by Jack McDevitt
Review by Ann Cecil
Jack McDevitt fans know the mantra: Things are not as they seem. In this book, even the main characters know it! The book starts with a very cool variation on the Marie Celeste mystery: a spaceship named Polaris, carrying a group of high-powered intellects who were out viewing a stellar event, is found floating empty. There are no clues as to what happened to them; intense searches turn up nothing.
Sixty years later, the government has finally given up on ever finding answers and decides to turn the whole affair into a profit: They will open an exhibit of the items found on the Polaris to the public, and after enough tickets have been sold, auction the items off. Our hero, Alex Benedict, a dealer in antiquities with a very large streak of curiosity and sharp instincts for "things that don't fit" gets invited to an advance viewing and chance to buy some of the remnants of the Polaris. In the middle of the opening party, everyone is cleared out because of a bomb threat (that turns out to be all too real). Alex, demonstrating his bull-dog tenacity, manages to save his remnants and get out alive.
The treasures include personal items from the crew: The pilot's vest, her cosmetic case, a book someone was reading, etc. The bomb completely destroys the exhibit; the government and Alex assume the bombing was an attack on a political guest, but soon Alex (and the reader) begins to suspect otherwise. Someone is approaching Alex's clients, the ones he sold the pilot's relics to, and they aren't always polite. When Alex and his cohort/pilot/female partner Chase start investigating, someone starts trying to kill them. Alex doesn't give up, and Chase is resourceful enough to save their lives in several really nasty fixes.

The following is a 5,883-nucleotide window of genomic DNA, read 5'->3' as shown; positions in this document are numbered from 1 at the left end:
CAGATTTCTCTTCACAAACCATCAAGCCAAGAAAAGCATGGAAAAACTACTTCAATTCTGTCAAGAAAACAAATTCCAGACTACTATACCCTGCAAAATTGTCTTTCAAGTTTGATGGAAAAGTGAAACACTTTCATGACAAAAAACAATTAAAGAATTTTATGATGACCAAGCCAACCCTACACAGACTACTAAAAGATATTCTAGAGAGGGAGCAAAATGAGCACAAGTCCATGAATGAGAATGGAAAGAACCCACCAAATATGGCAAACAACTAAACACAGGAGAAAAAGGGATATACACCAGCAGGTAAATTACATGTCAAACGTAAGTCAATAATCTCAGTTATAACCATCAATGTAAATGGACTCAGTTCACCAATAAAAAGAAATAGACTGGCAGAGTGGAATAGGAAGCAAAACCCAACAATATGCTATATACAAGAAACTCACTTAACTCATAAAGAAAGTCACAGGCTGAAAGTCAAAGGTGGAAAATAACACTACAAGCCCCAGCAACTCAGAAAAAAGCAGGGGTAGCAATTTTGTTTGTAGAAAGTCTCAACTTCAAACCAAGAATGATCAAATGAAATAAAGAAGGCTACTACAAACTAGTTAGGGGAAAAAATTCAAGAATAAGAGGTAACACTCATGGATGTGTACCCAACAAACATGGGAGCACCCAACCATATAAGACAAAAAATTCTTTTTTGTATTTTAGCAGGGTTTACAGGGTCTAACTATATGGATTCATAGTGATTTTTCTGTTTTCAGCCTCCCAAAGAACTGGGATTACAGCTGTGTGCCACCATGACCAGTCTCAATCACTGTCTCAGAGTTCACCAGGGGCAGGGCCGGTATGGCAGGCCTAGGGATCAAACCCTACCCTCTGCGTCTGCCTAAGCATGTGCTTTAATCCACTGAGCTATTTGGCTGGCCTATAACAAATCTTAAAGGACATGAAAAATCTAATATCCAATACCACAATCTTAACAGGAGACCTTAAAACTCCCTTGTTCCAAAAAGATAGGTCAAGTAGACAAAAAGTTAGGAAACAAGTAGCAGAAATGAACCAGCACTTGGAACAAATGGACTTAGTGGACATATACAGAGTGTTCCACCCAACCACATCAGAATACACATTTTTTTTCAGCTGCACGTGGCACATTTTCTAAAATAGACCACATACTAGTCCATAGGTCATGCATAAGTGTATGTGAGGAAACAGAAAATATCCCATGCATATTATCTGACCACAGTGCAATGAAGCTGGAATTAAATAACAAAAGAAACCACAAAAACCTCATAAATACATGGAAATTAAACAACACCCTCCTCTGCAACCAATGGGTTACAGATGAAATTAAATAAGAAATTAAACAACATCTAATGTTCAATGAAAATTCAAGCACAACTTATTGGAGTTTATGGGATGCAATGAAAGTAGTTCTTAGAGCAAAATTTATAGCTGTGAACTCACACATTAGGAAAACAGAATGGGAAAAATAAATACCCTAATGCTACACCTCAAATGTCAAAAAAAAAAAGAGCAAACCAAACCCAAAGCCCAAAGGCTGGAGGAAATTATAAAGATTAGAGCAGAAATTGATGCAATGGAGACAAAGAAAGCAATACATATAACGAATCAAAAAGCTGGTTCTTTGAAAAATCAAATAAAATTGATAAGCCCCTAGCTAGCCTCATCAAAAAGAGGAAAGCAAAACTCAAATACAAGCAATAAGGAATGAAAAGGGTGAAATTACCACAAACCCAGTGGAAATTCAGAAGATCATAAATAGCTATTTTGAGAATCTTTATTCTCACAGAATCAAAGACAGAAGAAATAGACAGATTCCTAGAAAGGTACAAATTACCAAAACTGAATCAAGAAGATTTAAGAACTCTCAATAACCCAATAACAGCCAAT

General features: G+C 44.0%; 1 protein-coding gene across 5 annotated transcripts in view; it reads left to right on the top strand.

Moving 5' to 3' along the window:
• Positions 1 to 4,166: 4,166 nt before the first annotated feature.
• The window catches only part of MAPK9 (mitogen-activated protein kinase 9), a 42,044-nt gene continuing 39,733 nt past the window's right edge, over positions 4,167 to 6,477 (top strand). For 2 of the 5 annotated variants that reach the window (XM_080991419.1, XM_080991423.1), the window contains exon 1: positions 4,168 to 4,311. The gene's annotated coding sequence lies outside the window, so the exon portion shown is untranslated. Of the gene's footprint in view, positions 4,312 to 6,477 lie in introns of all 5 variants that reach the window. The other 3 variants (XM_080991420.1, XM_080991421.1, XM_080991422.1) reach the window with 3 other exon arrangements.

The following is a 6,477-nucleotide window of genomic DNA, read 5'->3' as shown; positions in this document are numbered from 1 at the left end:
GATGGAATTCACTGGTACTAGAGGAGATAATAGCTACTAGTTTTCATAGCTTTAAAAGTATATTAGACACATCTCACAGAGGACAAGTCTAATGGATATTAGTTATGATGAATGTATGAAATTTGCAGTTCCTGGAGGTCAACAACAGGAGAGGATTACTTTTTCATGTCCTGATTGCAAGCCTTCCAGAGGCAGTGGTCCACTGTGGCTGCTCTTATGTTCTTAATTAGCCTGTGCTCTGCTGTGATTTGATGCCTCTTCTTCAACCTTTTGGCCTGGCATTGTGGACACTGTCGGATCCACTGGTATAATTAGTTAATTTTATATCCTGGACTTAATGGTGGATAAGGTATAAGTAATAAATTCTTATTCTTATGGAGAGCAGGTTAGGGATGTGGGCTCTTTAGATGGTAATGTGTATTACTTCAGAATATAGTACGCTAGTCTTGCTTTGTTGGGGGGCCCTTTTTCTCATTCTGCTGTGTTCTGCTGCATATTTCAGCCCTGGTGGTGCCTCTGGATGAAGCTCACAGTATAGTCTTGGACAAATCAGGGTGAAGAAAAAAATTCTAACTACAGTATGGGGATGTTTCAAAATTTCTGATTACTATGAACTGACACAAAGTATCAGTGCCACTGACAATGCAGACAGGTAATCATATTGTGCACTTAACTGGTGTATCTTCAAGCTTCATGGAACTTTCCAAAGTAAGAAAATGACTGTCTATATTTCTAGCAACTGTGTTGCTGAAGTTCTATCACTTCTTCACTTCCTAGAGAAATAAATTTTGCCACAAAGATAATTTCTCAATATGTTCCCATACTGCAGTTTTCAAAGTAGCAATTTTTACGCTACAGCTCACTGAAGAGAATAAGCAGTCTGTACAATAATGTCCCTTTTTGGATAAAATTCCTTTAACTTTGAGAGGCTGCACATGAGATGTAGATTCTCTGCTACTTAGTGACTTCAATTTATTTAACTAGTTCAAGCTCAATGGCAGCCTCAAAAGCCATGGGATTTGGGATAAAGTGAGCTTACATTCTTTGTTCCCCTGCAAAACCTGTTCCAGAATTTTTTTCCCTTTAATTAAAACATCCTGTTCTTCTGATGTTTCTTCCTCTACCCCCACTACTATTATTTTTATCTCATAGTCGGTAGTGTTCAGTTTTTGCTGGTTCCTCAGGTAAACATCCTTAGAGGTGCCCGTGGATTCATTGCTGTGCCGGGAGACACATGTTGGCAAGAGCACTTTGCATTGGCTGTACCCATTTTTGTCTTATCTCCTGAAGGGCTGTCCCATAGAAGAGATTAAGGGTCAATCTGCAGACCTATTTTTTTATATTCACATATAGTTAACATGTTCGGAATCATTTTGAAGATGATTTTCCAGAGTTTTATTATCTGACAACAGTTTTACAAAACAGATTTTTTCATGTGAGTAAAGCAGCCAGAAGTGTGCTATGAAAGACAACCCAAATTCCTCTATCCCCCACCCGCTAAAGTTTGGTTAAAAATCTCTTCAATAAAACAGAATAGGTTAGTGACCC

The answers to the puzzle unfold gradually, logically; the end is a twist, where the author follows his own logic to an inevitable conclusion, and yet ...
At times the pacing seems a little slow (compared to the headlong rush of previous McDevitt books), but all the apparent side trips turn out to matter in the end. The most interesting device is the narrative voice: Chase Kolpath is the narrator, which gives us a new and different view of Alex (Alex was the narrator of A Talent for War, one of my all-time favorites). Other reviewers mentioned their disappointment at seeing Alex in a less than positive light; I didn't find that true. Just because Chase ascribes certain motives to him doesn't mean they are all he feels or understands.
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